Why I tracked down the owner of a dusty cardboard box

Before parenthood stole reassigned a lot of our free time, we enjoyed going to auctions and estate sales. You never know what you’ll find there, and the mystery made it pretty thrilling. 

During one of our Friday nights at the auction, we purchased a large box of picture frames. We’d just moved into our then 100-year-old home and I wanted to start decorating. This was a perfect find.

I picked out some of the frames and filled them with prints of baby-faced newlyweds. At the time, I noticed the frames had another family’s photos in them. But admittedly, I didn’t think anything of it.

It wasn’t until a couple of weeks ago that I rediscovered those frames, as well as the photographs they held. No longer as desperate for the decorations, I took a moment to study the pictures. They were old, many of them forever bonded to their cardboard backings. Some were black and white, others vibrant. There were family portraits, candid moments between a mother and her child, wedding photographs, and embarrassing captures.

As I sifted through the pictures, I realized that these strangers were real.

And, they were probably still out there somewhere. The beautiful woman with blond curls probably watched her sons move out decades ago, and may be longing for memories of their baby teeth and messy faces.

The brothers in the photographs, now in their 40s or 50s, may have families of their own. I wondered if there was a new generation on this family tree who would love to laugh at those bellbottoms and huge glasses.

So, I began searching.

Something you should know me about me if you don’t already – I’m obsessed with true crime. I soak up every Dateline episode with fervor, have a revolving door of crime podcasts on my phone, and would do an escape game every day of my life if I could.

As determined as I was to find the owner of these pictures, I have to admit it wasn’t easy. The name scribbled on the back of the images was “Matt Smith.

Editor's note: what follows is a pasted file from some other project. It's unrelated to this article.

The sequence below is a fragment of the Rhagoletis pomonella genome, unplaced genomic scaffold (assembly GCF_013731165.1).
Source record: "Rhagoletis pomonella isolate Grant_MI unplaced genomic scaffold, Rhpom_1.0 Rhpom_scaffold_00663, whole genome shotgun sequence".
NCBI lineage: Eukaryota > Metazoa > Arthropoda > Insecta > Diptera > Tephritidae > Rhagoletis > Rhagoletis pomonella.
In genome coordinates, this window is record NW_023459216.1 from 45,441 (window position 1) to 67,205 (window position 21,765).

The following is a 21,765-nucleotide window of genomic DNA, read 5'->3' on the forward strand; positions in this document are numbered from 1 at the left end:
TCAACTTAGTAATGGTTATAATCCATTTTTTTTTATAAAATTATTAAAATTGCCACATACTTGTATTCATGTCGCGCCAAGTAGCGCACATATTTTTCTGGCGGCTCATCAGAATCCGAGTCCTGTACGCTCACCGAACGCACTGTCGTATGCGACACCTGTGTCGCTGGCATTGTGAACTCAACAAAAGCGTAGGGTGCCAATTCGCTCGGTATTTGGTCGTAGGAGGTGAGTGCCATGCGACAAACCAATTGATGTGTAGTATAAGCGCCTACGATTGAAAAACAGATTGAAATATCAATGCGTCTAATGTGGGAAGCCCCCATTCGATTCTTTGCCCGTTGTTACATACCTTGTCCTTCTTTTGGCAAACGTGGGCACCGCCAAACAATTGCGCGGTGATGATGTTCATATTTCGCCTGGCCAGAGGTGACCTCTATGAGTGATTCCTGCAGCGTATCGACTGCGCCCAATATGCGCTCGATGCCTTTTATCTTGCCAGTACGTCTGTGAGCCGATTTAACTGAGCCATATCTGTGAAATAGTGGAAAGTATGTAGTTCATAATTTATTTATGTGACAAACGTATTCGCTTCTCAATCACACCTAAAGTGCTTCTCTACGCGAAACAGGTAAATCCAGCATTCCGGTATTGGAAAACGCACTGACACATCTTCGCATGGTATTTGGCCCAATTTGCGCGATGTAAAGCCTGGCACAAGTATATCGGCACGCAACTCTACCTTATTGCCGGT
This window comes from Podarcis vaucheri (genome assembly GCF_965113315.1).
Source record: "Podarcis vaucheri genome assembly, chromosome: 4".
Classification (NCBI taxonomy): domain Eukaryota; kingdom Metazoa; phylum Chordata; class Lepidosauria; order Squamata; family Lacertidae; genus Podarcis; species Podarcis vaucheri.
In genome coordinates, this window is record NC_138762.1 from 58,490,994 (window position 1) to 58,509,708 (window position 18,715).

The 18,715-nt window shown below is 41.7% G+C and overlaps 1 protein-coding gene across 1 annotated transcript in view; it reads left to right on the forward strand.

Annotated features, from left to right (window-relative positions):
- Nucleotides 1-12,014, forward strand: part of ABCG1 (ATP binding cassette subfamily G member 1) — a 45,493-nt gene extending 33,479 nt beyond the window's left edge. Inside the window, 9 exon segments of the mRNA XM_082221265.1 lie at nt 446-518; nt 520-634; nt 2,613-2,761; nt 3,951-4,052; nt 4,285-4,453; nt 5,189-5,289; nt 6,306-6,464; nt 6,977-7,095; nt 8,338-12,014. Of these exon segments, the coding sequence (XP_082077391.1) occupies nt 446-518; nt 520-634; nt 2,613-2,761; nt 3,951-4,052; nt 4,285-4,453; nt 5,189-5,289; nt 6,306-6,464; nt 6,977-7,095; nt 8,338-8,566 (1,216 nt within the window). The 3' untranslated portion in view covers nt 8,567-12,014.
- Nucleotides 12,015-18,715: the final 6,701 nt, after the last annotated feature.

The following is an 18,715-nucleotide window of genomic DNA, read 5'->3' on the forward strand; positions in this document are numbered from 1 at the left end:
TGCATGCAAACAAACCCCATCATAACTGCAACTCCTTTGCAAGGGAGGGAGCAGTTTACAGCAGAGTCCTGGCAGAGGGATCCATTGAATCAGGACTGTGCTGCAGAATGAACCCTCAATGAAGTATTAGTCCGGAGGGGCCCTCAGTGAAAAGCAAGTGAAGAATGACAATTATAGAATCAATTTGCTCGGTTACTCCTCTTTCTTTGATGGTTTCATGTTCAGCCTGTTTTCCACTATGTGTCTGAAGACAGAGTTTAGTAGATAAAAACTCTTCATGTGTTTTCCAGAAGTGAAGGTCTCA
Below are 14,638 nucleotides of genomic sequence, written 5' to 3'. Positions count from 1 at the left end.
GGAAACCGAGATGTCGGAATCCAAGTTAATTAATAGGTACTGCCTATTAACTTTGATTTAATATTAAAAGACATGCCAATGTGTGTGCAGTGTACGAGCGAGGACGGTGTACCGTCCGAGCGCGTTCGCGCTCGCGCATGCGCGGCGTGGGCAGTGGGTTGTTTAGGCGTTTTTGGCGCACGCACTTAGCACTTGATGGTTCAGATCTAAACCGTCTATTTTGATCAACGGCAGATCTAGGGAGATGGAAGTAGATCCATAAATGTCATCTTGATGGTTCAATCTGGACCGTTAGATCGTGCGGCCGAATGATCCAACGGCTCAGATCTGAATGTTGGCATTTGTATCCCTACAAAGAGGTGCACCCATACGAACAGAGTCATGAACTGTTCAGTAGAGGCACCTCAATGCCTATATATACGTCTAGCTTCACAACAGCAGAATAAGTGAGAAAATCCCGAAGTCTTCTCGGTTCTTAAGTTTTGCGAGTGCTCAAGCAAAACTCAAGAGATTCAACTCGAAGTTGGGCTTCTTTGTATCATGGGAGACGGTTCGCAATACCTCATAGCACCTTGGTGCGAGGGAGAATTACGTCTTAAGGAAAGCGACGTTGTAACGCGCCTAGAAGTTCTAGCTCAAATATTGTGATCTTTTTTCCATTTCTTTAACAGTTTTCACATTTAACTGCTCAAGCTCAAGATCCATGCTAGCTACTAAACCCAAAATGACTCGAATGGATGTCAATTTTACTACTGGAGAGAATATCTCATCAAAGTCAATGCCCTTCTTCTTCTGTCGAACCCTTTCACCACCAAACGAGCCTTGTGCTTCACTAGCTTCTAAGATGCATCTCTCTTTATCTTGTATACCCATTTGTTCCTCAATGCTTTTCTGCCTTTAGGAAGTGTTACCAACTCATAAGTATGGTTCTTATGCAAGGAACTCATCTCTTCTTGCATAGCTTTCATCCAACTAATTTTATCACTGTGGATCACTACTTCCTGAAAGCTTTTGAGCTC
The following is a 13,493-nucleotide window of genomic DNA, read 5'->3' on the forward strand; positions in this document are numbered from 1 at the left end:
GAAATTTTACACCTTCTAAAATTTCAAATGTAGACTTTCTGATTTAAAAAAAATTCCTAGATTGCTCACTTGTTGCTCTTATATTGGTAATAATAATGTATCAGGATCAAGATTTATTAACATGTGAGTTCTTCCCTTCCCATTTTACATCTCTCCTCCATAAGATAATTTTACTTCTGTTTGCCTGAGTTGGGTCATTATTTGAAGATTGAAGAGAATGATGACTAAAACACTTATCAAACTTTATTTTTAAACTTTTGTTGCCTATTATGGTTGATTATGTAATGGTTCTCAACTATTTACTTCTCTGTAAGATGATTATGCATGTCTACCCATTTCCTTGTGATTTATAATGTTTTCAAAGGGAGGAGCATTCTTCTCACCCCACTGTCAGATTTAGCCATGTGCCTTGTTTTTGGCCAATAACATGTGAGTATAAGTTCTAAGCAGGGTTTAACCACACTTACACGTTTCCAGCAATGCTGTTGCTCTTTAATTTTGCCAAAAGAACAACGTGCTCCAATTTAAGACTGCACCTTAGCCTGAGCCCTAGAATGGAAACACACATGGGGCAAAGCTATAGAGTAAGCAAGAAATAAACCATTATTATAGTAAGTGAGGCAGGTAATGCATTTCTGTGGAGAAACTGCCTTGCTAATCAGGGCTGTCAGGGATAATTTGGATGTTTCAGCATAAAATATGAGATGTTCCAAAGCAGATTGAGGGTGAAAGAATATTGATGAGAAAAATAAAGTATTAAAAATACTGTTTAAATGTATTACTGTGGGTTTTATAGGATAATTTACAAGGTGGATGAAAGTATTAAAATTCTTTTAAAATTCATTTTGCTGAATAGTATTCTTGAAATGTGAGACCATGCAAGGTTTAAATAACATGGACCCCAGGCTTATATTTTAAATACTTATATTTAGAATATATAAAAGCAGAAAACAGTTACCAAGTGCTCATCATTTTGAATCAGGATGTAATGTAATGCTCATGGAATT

Do you know how many Matt Smiths there are in the United States?

9,434.

Of course, I do love a challenge.

With a little help from my friends (Google, Facebook, and court record databases), I located him. And wouldn’t you know it, he lived nearby.

This past weekend, I met up with Matt and gave him his family pictures. As it turns out, his parents are no longer around to share in the stories he’ll remember as he sorts through the photographs. I can only imagine the warmth those dozens of images will bring.

Today, we can print off hundreds of copies of a single photograph. We can easily press a few buttons and reminisce about vacations gone by. Our family members’ photos appear when they call our cell phones, and we can make instant connections with the click of a mouse.

I’m not trying to say that our technology is bad.

After all, I make a living as a result of it. But, I am suggesting that maybe it’s lessened the degree to which we interact with others and cherish those unique bonds.

See, I didn’t know Matt before. And maybe I won’t ever speak to him again. But, the overwhelming feeling of joy and pride I experienced when I handed off those pictures was inexplicable. His smile was contagious. It was swelling. It was so, so rewarding. Because it was real.

And, it was a reminder that there are billions of people in the world we will never have the pleasure of meeting.

However, if we allow ourselves to look for them, we may find connections where we least expect them.

What’s one tangible thing you’d hope someone would return if you lost it, even if you never knew it was missing?


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